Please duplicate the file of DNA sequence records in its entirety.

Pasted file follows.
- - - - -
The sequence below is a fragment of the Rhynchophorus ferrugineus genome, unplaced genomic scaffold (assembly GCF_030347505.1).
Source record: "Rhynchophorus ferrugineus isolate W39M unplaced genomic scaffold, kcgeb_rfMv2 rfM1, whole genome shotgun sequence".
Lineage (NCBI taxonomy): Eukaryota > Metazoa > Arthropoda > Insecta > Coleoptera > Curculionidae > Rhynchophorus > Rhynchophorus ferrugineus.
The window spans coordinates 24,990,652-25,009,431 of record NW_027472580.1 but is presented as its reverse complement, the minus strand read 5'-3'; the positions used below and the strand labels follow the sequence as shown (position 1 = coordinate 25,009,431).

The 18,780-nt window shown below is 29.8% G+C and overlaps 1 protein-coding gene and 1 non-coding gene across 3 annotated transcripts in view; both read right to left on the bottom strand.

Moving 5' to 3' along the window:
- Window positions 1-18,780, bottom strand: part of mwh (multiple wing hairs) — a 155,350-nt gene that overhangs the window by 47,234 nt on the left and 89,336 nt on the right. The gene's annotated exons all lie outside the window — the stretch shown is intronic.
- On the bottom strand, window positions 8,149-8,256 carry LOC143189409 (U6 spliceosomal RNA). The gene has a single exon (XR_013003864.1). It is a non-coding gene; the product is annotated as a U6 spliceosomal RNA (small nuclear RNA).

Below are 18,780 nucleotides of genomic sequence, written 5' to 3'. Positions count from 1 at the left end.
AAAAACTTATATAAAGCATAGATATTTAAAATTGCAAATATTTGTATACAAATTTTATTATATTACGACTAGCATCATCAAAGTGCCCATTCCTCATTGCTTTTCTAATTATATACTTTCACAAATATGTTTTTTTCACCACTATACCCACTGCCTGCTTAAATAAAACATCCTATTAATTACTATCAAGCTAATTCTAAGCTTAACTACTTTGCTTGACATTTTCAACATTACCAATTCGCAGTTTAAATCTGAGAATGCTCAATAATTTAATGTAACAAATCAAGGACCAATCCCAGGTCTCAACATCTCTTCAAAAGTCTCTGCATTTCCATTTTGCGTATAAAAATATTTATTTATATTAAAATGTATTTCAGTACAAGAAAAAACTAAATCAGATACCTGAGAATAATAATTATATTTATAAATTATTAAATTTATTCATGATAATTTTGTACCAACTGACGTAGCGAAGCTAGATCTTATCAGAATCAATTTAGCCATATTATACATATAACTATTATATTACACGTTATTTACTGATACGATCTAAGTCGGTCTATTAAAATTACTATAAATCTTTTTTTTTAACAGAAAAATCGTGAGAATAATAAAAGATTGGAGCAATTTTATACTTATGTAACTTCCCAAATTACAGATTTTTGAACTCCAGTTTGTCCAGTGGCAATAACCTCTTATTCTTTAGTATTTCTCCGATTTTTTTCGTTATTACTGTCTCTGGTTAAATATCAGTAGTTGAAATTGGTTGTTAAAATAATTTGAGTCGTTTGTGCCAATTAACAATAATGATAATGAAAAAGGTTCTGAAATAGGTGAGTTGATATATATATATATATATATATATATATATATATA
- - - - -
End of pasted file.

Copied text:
The sequence below is a fragment of the Rhynchophorus ferrugineus genome, unplaced genomic scaffold (assembly GCF_030347505.1).
Source record: "Rhynchophorus ferrugineus isolate W39M unplaced genomic scaffold, kcgeb_rfMv2 rfM1, whole genome shotgun sequence".
Lineage (NCBI taxonomy): Eukaryota > Metazoa > Arthropoda > Insecta > Coleoptera > Curculionidae > Rhynchophorus > Rhynchophorus ferrugineus.
The window spans coordinates 24,990,652-25,009,431 of record NW_027472580.1 but is presented as its reverse complement, the minus strand read 5'-3'; the positions used below and the strand labels follow the sequence as shown (position 1 = coordinate 25,009,431).

The 18,780-nt window shown below is 29.8% G+C and overlaps 1 protein-coding gene and 1 non-coding gene across 3 annotated transcripts in view; both read right to left on the bottom strand.

Moving 5' to 3' along the window:
- Window positions 1-18,780, bottom strand: part of mwh (multiple wing hairs) — a 155,350-nt gene that overhangs the window by 47,234 nt on the left and 89,336 nt on the right. The gene's annotated exons all lie outside the window — the stretch shown is intronic.
- On the bottom strand, window positions 8,149-8,256 carry LOC143189409 (U6 spliceosomal RNA). The gene has a single exon (XR_013003864.1). It is a non-coding gene; the product is annotated as a U6 spliceosomal RNA (small nuclear RNA).

Below are 18,780 nucleotides of genomic sequence, written 5' to 3'. Positions count from 1 at the left end.
AAAAACTTATATAAAGCATAGATATTTAAAATTGCAAATATTTGTATACAAATTTTATTATATTACGACTAGCATCATCAAAGTGCCCATTCCTCATTGCTTTTCTAATTATATACTTTCACAAATATGTTTTTTTCACCACTATACCCACTGCCTGCTTAAATAAAACATCCTATTAATTACTATCAAGCTAATTCTAAGCTTAACTACTTTGCTTGACATTTTCAACATTACCAATTCGCAGTTTAAATCTGAGAATGCTCAATAATTTAATGTAACAAATCAAGGACCAATCCCAGGTCTCAACATCTCTTCAAAAGTCTCTGCATTTCCATTTTGCGTATAAAAATATTTATTTATATTAAAATGTATTTCAGTACAAGAAAAAACTAAATCAGATACCTGAGAATAATAATTATATTTATAAATTATTAAATTTATTCATGATAATTTTGTACCAACTGACGTAGCGAAGCTAGATCTTATCAGAATCAATTTAGCCATATTATACATATAACTATTATATTACACGTTATTTACTGATACGATCTAAGTCGGTCTATTAAAATTACTATAAATCTTTTTTTTTAACAGAAAAATCGTGAGAATAATAAAAGATTGGAGCAATTTTATACTTATGTAACTTCCCAAATTACAGATTTTTGAACTCCAGTTTGTCCAGTGGCAATAACCTCTTATTCTTTAGTATTTCTCCGATTTTTTTCGTTATTACTGTCTCTGGTTAAATATCAGTAGTTGAAATTGGTTGTTAAAATAATTTGAGTCGTTTGTGCCAATTAACAATAATGATAATGAAAAAGGTTCTGAAATAGGTGAGTTGATATATATATATATATATATATATATATATATATA